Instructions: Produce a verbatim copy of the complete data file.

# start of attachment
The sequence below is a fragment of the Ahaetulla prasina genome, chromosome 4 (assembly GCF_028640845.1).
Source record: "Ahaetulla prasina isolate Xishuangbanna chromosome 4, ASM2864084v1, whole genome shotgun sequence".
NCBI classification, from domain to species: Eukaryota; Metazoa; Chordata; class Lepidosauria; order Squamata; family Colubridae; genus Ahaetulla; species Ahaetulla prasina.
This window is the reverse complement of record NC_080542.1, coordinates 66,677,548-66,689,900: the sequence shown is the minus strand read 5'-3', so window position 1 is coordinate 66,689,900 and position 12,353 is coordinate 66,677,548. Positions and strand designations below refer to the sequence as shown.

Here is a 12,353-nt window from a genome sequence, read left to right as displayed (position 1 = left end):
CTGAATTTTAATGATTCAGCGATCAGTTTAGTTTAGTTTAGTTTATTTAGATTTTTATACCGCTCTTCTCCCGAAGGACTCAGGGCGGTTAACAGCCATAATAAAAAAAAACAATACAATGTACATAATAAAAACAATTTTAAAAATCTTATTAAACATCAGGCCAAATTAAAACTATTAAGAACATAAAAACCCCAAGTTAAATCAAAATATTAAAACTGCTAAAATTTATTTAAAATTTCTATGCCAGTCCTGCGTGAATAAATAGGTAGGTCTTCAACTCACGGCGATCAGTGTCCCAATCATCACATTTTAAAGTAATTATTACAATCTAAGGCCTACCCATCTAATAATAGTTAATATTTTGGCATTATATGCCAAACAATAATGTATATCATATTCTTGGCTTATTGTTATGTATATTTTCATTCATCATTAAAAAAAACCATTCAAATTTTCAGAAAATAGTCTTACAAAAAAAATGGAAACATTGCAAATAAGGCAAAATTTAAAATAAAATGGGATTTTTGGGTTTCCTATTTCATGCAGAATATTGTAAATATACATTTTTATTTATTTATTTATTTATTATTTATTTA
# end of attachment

The sequence below is a fragment of the Ahaetulla prasina genome, chromosome 4 (assembly GCF_028640845.1).
Source record: "Ahaetulla prasina isolate Xishuangbanna chromosome 4, ASM2864084v1, whole genome shotgun sequence".
NCBI classification, from domain to species: Eukaryota; Metazoa; Chordata; class Lepidosauria; order Squamata; family Colubridae; genus Ahaetulla; species Ahaetulla prasina.
This window is the reverse complement of record NC_080542.1, coordinates 66,677,548-66,689,900: the sequence shown is the minus strand read 5'-3', so window position 1 is coordinate 66,689,900 and position 12,353 is coordinate 66,677,548. Positions and strand designations below refer to the sequence as shown.

Here is a 12,353-nt window from a genome sequence, read left to right as displayed (position 1 = left end):
CTGAATTTTAATGATTCAGCGATCAGTTTAGTTTAGTTTAGTTTATTTAGATTTTTATACCGCTCTTCTCCCGAAGGACTCAGGGCGGTTAACAGCCATAATAAAAAAAAACAATACAATGTACATAATAAAAACAATTTTAAAAATCTTATTAAACATCAGGCCAAATTAAAACTATTAAGAACATAAAAACCCCAAGTTAAATCAAAATATTAAAACTGCTAAAATTTATTTAAAATTTCTATGCCAGTCCTGCGTGAATAAATAGGTAGGTCTTCAACTCACGGCGATCAGTGTCCCAATCATCACATTTTAAAGTAATTATTACAATCTAAGGCCTACCCATCTAATAATAGTTAATATTTTGGCATTATATGCCAAACAATAATGTATATCATATTCTTGGCTTATTGTTATGTATATTTTCATTCATCATTAAAAAAAACCATTCAAATTTTCAGAAAATAGTCTTACAAAAAAAATGGAAACATTGCAAATAAGGCAAAATTTAAAATAAAATGGGATTTTTGGGTTTCCTATTTCATGCAGAATATTGTAAATATACATTTTTATTTATTTATTTATTTATTATTTATTTA